Why Have Goals in the EPL Dried Up Since Project Restart Began?

EPL Goals After Project Restart

Bar a couple of high-scoring games involving Machester City and Liverpool, goals have really dried up since the Premier League was rebooted.

It’s true that the sample size is not very big but there are some trends that have emerged and the purpose of this piece is to examine the reasons behind the fewer goals scored during this time.

How Have EPL Teams Fared in the Goals Department Recently?

Manchester United managed to score three goals away at Brighton yesterday but this was one of the very few high-scoring games we’ve seen since the restart.

Manchester City did thrash Burnley 5-0 and there was a heavy defeat handed to Crystal Palace by champions Liverpool but apart from that, there have been little to none games that have produced the same amount of goals.

A quick look at the stats show a very big discrepancy with how things were going prior to the hiatus.

Twenty four Premier League games have already been played since Project Restart began and we’ve seen a first-half goal in only ten of those.

It’s true that only three have finished goalless as a whole but it does seem like slow starts to games and lack of creativity are affecting the team’s chances to get going in games early.

No less than seventy-one percent of the goals since the reboot have been scored in the second half, but this is not the only worrying trend.

The number of chances created has plummeted from 4.1 per game before the lockdown to 2.7 in the games played since the restart.

This is a huge difference and despite the fact that there are quite a few matches left to be played, I believe this is enough of a problem to warrant an explanation.

I address this in my next section.

What Are the Reasons Behind the EPL Goal Drought?

The uncertainty around rebooting the league has definitely played a big part.

Players and managers alike were absolutely clueless as to the exact conditions in which the games will be played and what can cause another lockdown.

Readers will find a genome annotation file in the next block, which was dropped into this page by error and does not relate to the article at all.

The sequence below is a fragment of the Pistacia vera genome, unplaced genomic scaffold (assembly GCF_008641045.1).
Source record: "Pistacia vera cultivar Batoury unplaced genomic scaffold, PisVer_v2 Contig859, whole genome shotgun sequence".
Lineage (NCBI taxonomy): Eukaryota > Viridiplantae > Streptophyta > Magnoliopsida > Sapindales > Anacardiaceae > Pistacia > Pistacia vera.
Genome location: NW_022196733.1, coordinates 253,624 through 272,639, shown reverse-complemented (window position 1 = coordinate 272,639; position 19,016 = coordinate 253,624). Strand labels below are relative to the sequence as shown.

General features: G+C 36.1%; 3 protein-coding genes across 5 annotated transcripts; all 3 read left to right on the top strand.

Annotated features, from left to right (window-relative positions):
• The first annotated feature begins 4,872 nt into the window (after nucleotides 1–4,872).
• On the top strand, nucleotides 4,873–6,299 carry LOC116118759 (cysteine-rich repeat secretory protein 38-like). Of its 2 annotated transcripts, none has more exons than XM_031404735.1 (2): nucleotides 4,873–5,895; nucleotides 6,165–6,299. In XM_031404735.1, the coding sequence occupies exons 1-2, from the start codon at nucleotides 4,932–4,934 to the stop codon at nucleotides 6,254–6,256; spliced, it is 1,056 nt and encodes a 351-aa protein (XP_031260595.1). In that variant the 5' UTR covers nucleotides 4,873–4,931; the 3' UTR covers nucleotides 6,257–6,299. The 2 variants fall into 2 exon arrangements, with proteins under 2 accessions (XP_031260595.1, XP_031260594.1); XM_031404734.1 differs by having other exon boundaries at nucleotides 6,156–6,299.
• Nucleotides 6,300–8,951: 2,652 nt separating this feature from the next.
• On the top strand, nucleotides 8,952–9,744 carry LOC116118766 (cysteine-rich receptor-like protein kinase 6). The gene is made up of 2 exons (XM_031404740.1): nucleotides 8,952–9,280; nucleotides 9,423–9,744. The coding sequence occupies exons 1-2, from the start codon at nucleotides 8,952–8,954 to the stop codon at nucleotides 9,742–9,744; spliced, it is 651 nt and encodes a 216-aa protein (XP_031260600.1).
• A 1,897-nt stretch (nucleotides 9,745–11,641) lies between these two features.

This is bound to have affected the mental state of everyone involved and it’s no surprise that the bottom teams have been woeful since the restart.

The top dogs boast world-class talents on their rosters whose professionalism and ability to adapt is far greater.

But even with this elite quality, teams like Leicester City who were probably one of the most creative teams in the league prior to the pause, have been a shadow of their former selves in recent games.

Another club that looks quite rattled currently is Sheffield United.

The Blades were the definite surprise package of the season and were right in the thick of the battle for European places but have fallen off the wagon since Project Restart began.

They have managed only one point against struggling Aston Villa and have notched up two straight defeats.

After the heavy loss against Manchester United, manager Chris Wilder has expressed concerns over the motivation of his players and I feel this is one of the major reasons behind the current goal drought.

The players can be excused to an extent for failing to adapt quickly to the current atmosphere at stadiums.

Strikers, in particular, are quite prone to feeding off from the crowd reactions and they are not getting this right now.

This has led to a massive drop in the shots taken per game stats and the conversion rates of some of the top forwards have all fallen significantly.

Another thing to consider is the players’ physical condition right now.

All the top pros were monitored during the lockdown and I’m sure most of them have handled the period professionally.

Despite that, it is evident that not all of them are looking sharp right now as there hasn’t been a lot of actual match practice they have taken part in.

This coupled with the obvious fatigue which comes from the hiatus is what has led to a lot of late goals and a lack of them in the early stages of the games.

Conclusion and Final Words

There was no way that the restart of the league will go swimmingly but I feel the Premier League board’s desire to simply conclude the season whatever it takes has taken a big toll on some of the smaller clubs.

Liverpool was always going to clinch the title but rebooting the season before teams like Sheffield United, Leicester City, and the relegation-threatened clubs such as Norwich, Aston Villa, Bournemouth and Brighton could get up to speed with the preparations has really done a number on them.

Let’s hope everything goes back to normal soon and we return to seeing the high-scoring spectacles that hvea made this league the most competitive and entertaining domestic competition in European football.

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